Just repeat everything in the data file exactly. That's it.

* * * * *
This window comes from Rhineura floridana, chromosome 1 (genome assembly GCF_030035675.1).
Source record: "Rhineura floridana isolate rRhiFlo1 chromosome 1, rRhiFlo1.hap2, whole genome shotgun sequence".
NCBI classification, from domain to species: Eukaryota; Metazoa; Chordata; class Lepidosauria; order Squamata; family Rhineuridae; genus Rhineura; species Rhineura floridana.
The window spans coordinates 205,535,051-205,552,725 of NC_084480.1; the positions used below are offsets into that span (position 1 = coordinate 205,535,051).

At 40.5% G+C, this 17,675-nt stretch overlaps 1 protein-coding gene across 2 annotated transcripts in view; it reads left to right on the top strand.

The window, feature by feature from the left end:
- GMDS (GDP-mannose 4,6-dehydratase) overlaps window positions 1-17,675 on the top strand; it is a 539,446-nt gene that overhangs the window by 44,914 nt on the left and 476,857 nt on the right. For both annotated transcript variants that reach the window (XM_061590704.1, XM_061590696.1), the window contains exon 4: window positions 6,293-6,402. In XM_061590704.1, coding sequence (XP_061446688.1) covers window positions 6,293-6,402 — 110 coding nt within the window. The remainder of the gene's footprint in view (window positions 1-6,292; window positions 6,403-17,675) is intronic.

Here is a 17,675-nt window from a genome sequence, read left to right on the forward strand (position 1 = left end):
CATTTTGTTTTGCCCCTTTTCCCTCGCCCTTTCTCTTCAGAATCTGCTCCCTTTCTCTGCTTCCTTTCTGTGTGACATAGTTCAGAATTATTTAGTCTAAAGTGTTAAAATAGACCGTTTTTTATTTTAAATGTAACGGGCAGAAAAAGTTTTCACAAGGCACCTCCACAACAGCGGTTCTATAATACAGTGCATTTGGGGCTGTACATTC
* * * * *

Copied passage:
This window comes from Rhineura floridana, chromosome 1 (genome assembly GCF_030035675.1).
Source record: "Rhineura floridana isolate rRhiFlo1 chromosome 1, rRhiFlo1.hap2, whole genome shotgun sequence".
NCBI classification, from domain to species: Eukaryota; Metazoa; Chordata; class Lepidosauria; order Squamata; family Rhineuridae; genus Rhineura; species Rhineura floridana.
The window spans coordinates 205,535,051-205,552,725 of NC_084480.1; the positions used below are offsets into that span (position 1 = coordinate 205,535,051).

At 40.5% G+C, this 17,675-nt stretch overlaps 1 protein-coding gene across 2 annotated transcripts in view; it reads left to right on the top strand.

The window, feature by feature from the left end:
- GMDS (GDP-mannose 4,6-dehydratase) overlaps window positions 1-17,675 on the top strand; it is a 539,446-nt gene that overhangs the window by 44,914 nt on the left and 476,857 nt on the right. For both annotated transcript variants that reach the window (XM_061590704.1, XM_061590696.1), the window contains exon 4: window positions 6,293-6,402. In XM_061590704.1, coding sequence (XP_061446688.1) covers window positions 6,293-6,402 — 110 coding nt within the window. The remainder of the gene's footprint in view (window positions 1-6,292; window positions 6,403-17,675) is intronic.

Here is a 17,675-nt window from a genome sequence, read left to right on the forward strand (position 1 = left end):
CATTTTGTTTTGCCCCTTTTCCCTCGCCCTTTCTCTTCAGAATCTGCTCCCTTTCTCTGCTTCCTTTCTGTGTGACATAGTTCAGAATTATTTAGTCTAAAGTGTTAAAATAGACCGTTTTTTATTTTAAATGTAACGGGCAGAAAAAGTTTTCACAAGGCACCTCCACAACAGCGGTTCTATAATACAGTGCATTTGGGGCTGTACATTC